if you apply all of the neative modifier a weapon with 2d4-2 it would have a true20 damage bonus of +0, if you only use half it's +1, and +2 if you don't use the damage bonus at all.

any ideas? i'm stumped!
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Postby skywalker » Wed Oct 05, 2005 11:28 am

The normal conversion in True 20 is half maximum damage - 1. This effectively means that you halve the minus or bonus as you suggest.

On that point when looking at IK weapons I tended to use the general conversion rule (half maximum damage - 1) for multiple dice damage as the existing rules actually overally penalise them.

For example, there is a weapon (blunderbuss) that does 4d4 damage. Its conversion is a +4 the same as a 1d8, which seems a little underpowered against the military rifle's 2d8 which is a +6. Using the general rule both guns would be +7 which is high but sits better in the scale of overall damage.
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Postby poltah » Sun Oct 09, 2005 11:07 am

How would you guys advice handling more attacks pr. round?
You don't get more attacks in True20, but if I want to use the damage save system in D&D, should I make it 1 attack pr. round too? (Except for 2weap. fighting?)
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Postby skywalker » Sun Oct 09, 2005 11:22 am

poltah wrote:How would you guys advice handling more attacks pr. round?
You don't get more attacks in True20, but if I want to use the damage save system in D&D, should I make it 1 attack pr. round too? (Except for 2weap. fighting?)


First, higher level PCs have more Conviction and Conviction can be spent to get extra attack actions.

Second, the extra attacks in D&D arise from the fact that HP increases with level. In True 20 this doesn't occur. Instead Attack and Defence increase. As a result extra attacks are unnecessary from a mechanical perspective.
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Postby poltah » Sun Oct 09, 2005 12:04 pm

Hmm okay.

What if you don't play with Conviction, what does taht do for the games?
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Postby skywalker » Sun Oct 09, 2005 2:27 pm

poltah wrote:Hmm okay.

What if you don't play with Conviction, what does taht do for the games?


Youch. That would have a remarkable impact on the game IMO.

1. The system would become very deadly and as such less heroic. Even the designers recognise that with the randomness of the d20, not being able to spend Conviction on Toughness will increase random death.

2. Recovery times would be increased leaving PCs out of the game for longer.

3. The Skill system would be much clunkier. The simple True 20 system focusses PCs on major skills whilst leaving trivial stuff to Conviction expenditure.

4. It would less heroic as PCs couldn't strain for that extra action using Conviction which often can be used for a great sense of drama.

Overall, I think dropping Conviction from True 20 is an extremely bad idea. YMMV
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Postby poltah » Sun Oct 09, 2005 2:35 pm

Well, I ment when you are implenting the Damage save system into D&D. That is what this topic is about :)
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Postby skywalker » Sun Oct 09, 2005 2:50 pm

poltah wrote:Well, I ment when you are implenting the Damage save system into D&D. That is what this topic is about :)


Oh, in that case, I would add Conviction into D&D along with the Damage Save. The Damage Save system in Unearthed Arcana which is based on the M&M has exactly the problem already mentioned. Steve kenson criticised this as misunderstanding the complementary use of Conviction points. With a d20 randomiser, a Damage Save system is both deadly and often too random. Conviction points reduce this randomness considerably. So essentially, I see the Conviction system as an integral part of the overall damage save approach.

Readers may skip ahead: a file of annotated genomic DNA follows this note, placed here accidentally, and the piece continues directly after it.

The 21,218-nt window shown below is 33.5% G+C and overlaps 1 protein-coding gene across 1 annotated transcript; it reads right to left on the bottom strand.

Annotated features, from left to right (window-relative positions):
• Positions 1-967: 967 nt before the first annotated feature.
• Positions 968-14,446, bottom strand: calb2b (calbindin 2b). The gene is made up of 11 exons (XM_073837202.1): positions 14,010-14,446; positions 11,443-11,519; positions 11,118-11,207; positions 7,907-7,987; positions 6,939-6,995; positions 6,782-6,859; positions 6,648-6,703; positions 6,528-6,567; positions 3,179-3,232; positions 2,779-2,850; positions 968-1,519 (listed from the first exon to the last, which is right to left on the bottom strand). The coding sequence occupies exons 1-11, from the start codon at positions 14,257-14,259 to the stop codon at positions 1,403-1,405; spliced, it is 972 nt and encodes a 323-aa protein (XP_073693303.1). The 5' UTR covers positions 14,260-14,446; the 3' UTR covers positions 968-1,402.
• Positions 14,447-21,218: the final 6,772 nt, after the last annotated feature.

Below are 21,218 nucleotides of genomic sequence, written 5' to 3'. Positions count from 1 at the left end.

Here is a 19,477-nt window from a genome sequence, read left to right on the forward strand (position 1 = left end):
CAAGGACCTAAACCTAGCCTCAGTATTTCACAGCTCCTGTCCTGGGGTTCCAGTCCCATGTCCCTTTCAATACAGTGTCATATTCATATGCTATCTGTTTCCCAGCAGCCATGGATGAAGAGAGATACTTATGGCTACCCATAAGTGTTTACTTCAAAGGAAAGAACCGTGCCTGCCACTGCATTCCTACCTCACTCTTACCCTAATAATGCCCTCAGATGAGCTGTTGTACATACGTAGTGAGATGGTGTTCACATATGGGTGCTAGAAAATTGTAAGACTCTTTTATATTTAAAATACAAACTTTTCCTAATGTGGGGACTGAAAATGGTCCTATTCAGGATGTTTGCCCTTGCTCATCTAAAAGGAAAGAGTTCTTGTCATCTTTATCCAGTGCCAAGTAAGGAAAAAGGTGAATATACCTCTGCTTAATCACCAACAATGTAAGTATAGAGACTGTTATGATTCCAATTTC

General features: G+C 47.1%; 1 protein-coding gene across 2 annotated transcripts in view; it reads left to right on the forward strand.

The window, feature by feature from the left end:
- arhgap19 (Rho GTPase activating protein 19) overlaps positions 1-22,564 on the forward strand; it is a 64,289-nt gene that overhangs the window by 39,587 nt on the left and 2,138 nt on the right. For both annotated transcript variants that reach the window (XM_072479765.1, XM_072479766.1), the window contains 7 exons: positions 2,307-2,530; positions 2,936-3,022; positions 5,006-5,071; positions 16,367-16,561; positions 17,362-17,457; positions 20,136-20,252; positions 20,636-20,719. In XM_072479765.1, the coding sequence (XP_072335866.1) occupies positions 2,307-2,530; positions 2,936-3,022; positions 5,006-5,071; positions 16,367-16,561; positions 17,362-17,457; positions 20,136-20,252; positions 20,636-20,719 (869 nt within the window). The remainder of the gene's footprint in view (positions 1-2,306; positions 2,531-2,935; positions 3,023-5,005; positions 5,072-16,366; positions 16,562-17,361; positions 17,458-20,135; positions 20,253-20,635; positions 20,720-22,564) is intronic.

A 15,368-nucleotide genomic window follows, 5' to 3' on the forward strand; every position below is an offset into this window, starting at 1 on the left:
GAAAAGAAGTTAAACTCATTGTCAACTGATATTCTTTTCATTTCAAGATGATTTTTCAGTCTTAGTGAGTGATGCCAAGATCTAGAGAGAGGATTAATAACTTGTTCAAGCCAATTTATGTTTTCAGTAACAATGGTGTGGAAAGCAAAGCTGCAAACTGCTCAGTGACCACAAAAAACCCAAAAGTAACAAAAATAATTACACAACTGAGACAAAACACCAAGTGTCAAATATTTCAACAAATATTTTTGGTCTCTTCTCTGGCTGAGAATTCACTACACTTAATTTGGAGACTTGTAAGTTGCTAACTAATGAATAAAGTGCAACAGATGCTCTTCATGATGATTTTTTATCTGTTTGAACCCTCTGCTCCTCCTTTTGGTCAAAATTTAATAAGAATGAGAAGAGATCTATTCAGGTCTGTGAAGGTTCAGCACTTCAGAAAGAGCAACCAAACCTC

Another, less superior, option is to use the Optional Toughness increase, whereby PCs get a bonus to Toughness equal to their BAB. This does make things less deadly but doesn't really address the randomness issue IMO.
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Postby reverend keith » Mon Oct 10, 2005 12:03 pm

poltah wrote:What if you don't play with Conviction, what does taht do for the games?

Then the "whoever gets injured first most likely falls prey to the death spiral effect" kicks into gear for most combats. Without Conviction to pull their fat out of the fire, a character's odds of surviving combat drops pretty significantly after suffering a wounded result. Losing your Dodge Bonus for a whole turn can be a very fatal state of affairs.
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Postby poltah » Wed Oct 12, 2005 4:00 am

How do you convert HP creatures into this system?

It says you use their con (okay) and their size. But what are the size modifier?
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Postby reverend keith » Wed Oct 12, 2005 8:38 am

poltah wrote:It says you use their con (okay) and their size. But what are the size modifier?

The chart on page 84 of the True20 PDF shows what the various toughness modifiers are for creatures of various sizes.
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Re: Converting True 20 damage to d20...some roadblocks

Postby memoriam » Thu Oct 13, 2005 1:17 am

gundark wrote:I have been following the conversion document in the back of the True 20 rules. I want to convert true 20 damage and recovery over to regular D&D. I have run into some problems.

1) dealing with natural armour. True 20 does not address natural armour. The obvious answer is to use Natural armour in the damage save. However natural armour and armour stack in regular d20. This makes for some crazy high damage saves.

any help would be appreciated.


in the blue rose rpg armour and natural armour stack when working out defence. as it is a true20 game i see no reason why you can't use the same method in other games using the basic true20 rules. hope this helps.